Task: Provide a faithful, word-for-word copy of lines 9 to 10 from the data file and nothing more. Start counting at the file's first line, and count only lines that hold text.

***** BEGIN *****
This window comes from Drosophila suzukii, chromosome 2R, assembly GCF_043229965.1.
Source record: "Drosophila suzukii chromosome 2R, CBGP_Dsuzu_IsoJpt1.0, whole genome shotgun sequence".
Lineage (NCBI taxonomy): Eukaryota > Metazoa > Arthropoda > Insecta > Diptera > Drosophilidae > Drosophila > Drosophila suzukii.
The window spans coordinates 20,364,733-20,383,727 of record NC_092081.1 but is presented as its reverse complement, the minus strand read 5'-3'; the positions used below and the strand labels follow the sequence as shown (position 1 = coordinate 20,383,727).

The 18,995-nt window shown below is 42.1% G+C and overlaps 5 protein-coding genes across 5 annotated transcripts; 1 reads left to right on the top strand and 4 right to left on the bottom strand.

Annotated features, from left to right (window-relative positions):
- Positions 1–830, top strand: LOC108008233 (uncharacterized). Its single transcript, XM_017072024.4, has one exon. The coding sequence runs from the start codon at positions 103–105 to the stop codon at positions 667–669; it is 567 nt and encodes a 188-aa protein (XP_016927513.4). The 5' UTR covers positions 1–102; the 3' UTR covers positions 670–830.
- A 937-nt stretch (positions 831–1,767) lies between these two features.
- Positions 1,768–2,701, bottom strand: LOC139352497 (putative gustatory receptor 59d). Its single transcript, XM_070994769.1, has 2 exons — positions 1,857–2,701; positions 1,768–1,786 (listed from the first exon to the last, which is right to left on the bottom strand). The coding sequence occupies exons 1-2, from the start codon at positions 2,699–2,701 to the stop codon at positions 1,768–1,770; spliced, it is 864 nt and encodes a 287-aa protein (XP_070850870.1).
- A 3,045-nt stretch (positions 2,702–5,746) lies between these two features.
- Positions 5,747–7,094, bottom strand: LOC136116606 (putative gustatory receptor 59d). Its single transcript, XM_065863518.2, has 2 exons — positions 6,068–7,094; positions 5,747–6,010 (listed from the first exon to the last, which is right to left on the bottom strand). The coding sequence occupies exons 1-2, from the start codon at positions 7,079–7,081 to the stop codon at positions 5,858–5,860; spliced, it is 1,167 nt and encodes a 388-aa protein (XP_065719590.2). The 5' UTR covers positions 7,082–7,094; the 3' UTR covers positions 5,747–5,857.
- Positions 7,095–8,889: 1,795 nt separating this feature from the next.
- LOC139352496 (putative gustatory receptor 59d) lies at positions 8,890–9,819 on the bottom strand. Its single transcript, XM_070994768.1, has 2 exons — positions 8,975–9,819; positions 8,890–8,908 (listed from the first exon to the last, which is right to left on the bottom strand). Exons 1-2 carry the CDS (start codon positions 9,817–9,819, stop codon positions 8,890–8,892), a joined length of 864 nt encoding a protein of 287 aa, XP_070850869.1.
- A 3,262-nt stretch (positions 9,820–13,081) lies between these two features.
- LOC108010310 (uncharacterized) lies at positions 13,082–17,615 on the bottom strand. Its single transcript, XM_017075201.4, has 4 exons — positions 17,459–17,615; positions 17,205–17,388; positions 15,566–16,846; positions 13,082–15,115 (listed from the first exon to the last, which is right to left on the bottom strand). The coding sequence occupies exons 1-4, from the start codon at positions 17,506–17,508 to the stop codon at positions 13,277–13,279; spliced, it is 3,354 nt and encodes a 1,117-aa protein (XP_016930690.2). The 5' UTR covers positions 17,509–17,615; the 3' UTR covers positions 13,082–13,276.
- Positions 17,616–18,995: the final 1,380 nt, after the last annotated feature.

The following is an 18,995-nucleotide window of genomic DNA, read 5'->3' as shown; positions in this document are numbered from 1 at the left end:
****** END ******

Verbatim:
- Positions 1,768–2,701, bottom strand: LOC139352497 (putative gustatory receptor 59d). Its single transcript, XM_070994769.1, has 2 exons — positions 1,857–2,701; positions 1,768–1,786 (listed from the first exon to the last, which is right to left on the bottom strand). The coding sequence occupies exons 1-2, from the start codon at positions 2,699–2,701 to the stop codon at positions 1,768–1,770; spliced, it is 864 nt and encodes a 287-aa protein (XP_070850870.1).
- A 3,045-nt stretch (positions 2,702–5,746) lies between these two features.